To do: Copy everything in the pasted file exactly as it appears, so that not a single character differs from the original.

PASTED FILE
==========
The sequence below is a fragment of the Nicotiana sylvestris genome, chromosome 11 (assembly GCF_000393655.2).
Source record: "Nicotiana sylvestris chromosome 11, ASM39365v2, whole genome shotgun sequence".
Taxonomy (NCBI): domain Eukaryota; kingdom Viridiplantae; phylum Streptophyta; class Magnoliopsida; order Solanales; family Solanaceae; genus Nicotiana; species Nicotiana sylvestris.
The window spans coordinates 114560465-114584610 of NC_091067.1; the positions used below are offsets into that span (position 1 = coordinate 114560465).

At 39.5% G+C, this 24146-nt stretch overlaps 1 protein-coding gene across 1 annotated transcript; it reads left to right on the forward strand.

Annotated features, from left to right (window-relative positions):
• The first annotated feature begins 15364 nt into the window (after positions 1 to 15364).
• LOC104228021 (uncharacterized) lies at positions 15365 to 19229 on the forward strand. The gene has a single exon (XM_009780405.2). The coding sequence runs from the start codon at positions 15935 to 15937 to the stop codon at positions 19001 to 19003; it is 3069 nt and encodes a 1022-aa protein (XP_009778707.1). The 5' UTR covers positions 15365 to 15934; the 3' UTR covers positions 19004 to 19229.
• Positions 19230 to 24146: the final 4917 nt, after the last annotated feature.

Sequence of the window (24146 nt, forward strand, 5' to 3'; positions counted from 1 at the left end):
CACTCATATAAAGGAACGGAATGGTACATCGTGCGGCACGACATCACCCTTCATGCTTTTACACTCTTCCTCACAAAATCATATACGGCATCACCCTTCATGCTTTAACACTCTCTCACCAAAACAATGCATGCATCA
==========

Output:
The sequence below is a fragment of the Nicotiana sylvestris genome, chromosome 11 (assembly GCF_000393655.2).
Source record: "Nicotiana sylvestris chromosome 11, ASM39365v2, whole genome shotgun sequence".
Taxonomy (NCBI): domain Eukaryota; kingdom Viridiplantae; phylum Streptophyta; class Magnoliopsida; order Solanales; family Solanaceae; genus Nicotiana; species Nicotiana sylvestris.
The window spans coordinates 114560465-114584610 of NC_091067.1; the positions used below are offsets into that span (position 1 = coordinate 114560465).

At 39.5% G+C, this 24146-nt stretch overlaps 1 protein-coding gene across 1 annotated transcript; it reads left to right on the forward strand.

Annotated features, from left to right (window-relative positions):
• The first annotated feature begins 15364 nt into the window (after positions 1 to 15364).
• LOC104228021 (uncharacterized) lies at positions 15365 to 19229 on the forward strand. The gene has a single exon (XM_009780405.2). The coding sequence runs from the start codon at positions 15935 to 15937 to the stop codon at positions 19001 to 19003; it is 3069 nt and encodes a 1022-aa protein (XP_009778707.1). The 5' UTR covers positions 15365 to 15934; the 3' UTR covers positions 19004 to 19229.
• Positions 19230 to 24146: the final 4917 nt, after the last annotated feature.

Sequence of the window (24146 nt, forward strand, 5' to 3'; positions counted from 1 at the left end):
CACTCATATAAAGGAACGGAATGGTACATCGTGCGGCACGACATCACCCTTCATGCTTTTACACTCTTCCTCACAAAATCATATACGGCATCACCCTTCATGCTTTAACACTCTCTCACCAAAACAATGCATGCATCA